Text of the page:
If you’re a busy solo, as the year comes to a close you probably have a bunch of projects that you’d hoped to accomplish in 2010, but that still remain on the back burner. Maybe you’d hoped to round up the most recent cases related to subpoenaing Facebook accounts or to write an article on a new law that might impact your clients or to set up a research file comprised of cases that you frequently cite. Well, why not give yourself a gift and get the work done, and help another lawyer besides by hiring a law student, an unemployed lawyer or even a new solo to do the work for you?
I’m not suggesting that you spend thousands of dollars. Rather, you could put together a scope of work and assign a fair price – maybe $50 for help with a blog post, or $250 for a fully researched article. As with a charitable contribution, you’d even get a tax deduction as a business expense. Clearly, these prices aren’t going to pay a law student’s tuition for the upcoming year or enable a new solo to make rent, but it could pay for books or CLE. More importantly, by hiring someone to work for you on a project basis, it’s a resume-builder that looks much more impressive than contract work or even an unpaid internship. And if you’re able to generate business as a result of the work you commissioned, you might even be able to farm out more work.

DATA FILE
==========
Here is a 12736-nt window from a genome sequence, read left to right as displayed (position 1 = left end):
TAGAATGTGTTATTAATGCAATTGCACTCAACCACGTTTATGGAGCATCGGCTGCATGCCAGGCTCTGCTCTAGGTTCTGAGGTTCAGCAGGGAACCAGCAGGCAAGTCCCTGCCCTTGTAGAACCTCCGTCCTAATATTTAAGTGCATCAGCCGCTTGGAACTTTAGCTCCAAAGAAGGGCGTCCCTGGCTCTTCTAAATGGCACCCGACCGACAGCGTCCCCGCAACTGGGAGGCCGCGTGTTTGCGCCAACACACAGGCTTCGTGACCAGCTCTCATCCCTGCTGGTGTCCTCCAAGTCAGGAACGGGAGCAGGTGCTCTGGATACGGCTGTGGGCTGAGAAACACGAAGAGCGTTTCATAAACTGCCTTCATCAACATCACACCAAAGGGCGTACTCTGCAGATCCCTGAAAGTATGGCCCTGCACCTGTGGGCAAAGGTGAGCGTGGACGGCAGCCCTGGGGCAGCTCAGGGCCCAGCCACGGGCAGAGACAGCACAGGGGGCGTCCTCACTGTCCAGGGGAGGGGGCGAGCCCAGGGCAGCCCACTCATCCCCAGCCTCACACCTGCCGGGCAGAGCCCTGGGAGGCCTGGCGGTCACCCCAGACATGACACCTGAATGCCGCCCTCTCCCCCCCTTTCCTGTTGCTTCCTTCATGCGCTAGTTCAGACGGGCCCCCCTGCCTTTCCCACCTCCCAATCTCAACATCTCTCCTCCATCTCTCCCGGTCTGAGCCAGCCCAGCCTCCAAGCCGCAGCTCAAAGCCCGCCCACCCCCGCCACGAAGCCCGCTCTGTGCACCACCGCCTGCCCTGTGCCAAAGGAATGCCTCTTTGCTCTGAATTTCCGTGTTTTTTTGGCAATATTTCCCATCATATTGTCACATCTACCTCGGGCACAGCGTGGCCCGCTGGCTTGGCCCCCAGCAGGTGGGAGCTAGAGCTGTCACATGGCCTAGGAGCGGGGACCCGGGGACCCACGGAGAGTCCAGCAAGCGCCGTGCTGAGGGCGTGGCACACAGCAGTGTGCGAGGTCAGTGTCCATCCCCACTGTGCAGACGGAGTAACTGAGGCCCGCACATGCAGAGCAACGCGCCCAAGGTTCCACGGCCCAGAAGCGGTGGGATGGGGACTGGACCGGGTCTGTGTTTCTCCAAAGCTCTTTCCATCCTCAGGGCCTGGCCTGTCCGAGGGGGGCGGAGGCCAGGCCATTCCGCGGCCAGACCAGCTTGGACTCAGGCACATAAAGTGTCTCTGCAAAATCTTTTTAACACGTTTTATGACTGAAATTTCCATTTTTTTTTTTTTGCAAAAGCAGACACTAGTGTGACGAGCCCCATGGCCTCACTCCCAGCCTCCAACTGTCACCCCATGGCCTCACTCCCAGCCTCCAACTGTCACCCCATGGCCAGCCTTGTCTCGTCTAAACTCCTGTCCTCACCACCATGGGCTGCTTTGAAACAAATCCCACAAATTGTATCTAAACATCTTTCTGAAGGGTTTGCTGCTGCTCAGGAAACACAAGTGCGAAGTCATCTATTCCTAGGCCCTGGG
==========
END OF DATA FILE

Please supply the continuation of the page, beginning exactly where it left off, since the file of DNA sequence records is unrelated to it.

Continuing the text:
I know lots of students and new solos are willing to work for free, to gain experience in exchange for labor. Likewise, others may fall prey to crowd-sourcing scams, where they’re asked to work for free — perhaps writing blog posts for revenue-generating sites so that others can prosper or researching cases with a promise of payment if the lawyer generates income, so the new solo takes all the risk. There are already plenty of honest opportunities for unpaid work in the legal profession: it’s called pro bono. What I’m proposing here is different; that irrespective of a new solo’s or student’s willingness to work free, you pay them anyway. Pay then so that they’ll feel pride in earning money and so that they’ll realize that they have skills that have monetary value. For a few dollars, you’ll give students and new solos an important psychological boost in these tough times.
You don’t need to go to Craig’s List and in fact, I’d avoid it for this kind of project. Instead, take a look around your community, the web, your listserves and around Twitter. If there’s a student or new solo who impresses you and who seems to be in need of work, reach out. Once upon a time, someone helped you get your start. Why not pay it forward?